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The Cosmic Dead – Easterfaust

Sound of Cobra (LP)/Paradigms (CD)

The Cosmic Dead – EasterfaustNo-one would have believed that in the first years of the 21st century that human affairs were being watched from the timeless worlds of space…

Easterfaust is The Cosmic Dead’s 12” vinyl, two track wig out to spiral galaxies via doses of Krautrock and good old space rock. The vinyl comes in glorious coloured loveliness with some artwork that wouldn’t have been out of place on a Barney Bubbles Hawkwind album sleeve from 1973. The packaging is lovely enough alone to make you want to fork out your hard-earned cash, but what about the music?

Part one starts with a lilting riff with swirls of sound that drift around beneath its chord structure. Some primal vocalising punches through this sound now and again, but the overall feel is as if being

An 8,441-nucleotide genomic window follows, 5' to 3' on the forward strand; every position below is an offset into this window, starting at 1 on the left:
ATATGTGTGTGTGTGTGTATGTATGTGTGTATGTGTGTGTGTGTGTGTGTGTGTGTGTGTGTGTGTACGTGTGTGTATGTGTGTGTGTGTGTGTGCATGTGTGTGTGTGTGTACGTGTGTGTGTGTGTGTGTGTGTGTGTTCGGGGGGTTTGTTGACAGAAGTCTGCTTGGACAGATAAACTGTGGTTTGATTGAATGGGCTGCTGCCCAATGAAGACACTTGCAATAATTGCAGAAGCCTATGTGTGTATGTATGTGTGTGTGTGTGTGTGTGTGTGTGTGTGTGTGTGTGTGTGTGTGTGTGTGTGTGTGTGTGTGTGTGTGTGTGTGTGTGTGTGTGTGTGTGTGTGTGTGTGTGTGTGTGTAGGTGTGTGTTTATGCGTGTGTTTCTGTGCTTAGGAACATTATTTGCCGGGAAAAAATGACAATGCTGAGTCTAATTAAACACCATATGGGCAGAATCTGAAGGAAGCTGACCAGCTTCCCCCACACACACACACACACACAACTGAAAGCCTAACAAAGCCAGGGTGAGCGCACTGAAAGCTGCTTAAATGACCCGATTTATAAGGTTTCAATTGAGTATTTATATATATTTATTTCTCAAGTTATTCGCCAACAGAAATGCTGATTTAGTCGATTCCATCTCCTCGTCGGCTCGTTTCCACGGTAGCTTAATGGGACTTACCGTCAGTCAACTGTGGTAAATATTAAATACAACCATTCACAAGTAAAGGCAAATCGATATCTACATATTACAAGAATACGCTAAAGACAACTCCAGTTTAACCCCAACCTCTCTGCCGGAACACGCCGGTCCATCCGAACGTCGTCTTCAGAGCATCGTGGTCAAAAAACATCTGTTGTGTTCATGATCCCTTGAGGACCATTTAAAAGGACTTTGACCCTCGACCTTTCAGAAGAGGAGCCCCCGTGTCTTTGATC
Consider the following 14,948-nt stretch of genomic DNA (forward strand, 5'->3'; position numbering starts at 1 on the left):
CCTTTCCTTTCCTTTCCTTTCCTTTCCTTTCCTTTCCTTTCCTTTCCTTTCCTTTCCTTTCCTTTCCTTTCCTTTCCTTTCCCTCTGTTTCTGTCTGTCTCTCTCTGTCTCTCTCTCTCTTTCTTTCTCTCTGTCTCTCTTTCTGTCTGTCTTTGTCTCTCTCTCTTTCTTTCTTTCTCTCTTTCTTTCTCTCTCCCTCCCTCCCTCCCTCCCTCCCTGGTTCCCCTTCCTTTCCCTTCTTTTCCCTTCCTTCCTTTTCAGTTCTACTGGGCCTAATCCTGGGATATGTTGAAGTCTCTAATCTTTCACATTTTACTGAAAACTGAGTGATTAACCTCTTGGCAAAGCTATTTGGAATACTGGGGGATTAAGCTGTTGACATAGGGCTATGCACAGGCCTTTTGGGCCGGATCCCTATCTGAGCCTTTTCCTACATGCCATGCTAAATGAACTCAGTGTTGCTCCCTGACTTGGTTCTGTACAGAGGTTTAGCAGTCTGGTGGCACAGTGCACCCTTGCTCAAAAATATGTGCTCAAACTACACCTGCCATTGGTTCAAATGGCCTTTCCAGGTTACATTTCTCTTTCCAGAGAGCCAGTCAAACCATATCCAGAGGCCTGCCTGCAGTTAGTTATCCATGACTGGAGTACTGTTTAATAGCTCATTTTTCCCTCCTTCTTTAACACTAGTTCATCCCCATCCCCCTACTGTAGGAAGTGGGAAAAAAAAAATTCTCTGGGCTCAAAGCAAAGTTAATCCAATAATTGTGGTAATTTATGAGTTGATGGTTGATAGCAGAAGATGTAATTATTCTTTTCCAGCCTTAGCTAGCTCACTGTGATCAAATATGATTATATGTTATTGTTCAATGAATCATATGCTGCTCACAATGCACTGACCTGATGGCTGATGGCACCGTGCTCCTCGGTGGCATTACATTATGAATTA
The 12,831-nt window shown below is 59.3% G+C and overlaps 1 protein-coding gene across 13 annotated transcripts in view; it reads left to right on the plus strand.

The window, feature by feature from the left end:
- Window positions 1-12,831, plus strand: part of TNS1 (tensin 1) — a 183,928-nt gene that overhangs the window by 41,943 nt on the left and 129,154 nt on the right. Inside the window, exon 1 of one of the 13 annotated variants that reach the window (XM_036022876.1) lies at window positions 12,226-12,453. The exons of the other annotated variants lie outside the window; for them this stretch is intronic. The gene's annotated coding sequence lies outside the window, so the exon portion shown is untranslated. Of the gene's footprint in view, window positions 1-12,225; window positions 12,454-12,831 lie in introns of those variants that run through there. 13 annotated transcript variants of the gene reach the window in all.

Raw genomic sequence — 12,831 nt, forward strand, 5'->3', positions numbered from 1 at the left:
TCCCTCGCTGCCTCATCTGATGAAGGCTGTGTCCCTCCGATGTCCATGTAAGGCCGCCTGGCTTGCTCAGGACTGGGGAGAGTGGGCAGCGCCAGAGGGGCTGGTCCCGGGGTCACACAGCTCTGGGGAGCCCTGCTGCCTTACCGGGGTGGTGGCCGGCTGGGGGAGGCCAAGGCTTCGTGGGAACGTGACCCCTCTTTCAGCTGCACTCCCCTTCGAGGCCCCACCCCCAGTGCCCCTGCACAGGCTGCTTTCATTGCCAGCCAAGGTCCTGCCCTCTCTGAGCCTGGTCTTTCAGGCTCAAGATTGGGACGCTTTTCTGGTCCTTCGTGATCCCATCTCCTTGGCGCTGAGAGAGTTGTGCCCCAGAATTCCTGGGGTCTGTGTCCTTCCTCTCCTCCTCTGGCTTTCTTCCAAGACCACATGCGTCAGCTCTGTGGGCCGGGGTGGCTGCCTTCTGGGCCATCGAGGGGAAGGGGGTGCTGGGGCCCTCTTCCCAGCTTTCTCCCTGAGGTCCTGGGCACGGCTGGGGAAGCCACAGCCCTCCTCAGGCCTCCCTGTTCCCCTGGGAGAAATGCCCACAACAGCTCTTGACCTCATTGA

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Art-Errorist and Zsolt Sörés – The Wasp Boutique

Peripheral Conserve

Art-Errorist and Zsolt Sörés - The Wasp BoutiqueAbsolutely loving this musique concrète mixer: its powertooled psych-o-delia of mis-shapes pleases me no end, quivers a satisfying kraut dot’n’dashes too. The overall sprawl is akin to a modern rework of The Faust Tapes, and well, I wouldn’t expect anything less, as The Wasp Boutique is one part Jean-Hervé Péron after all. This is rousing fare for sure, thrown into the light by Peter Strickland of Berberian Sound Studio fame and housed in a Babs Santini collage that’s definitely designed to keep you awake at night.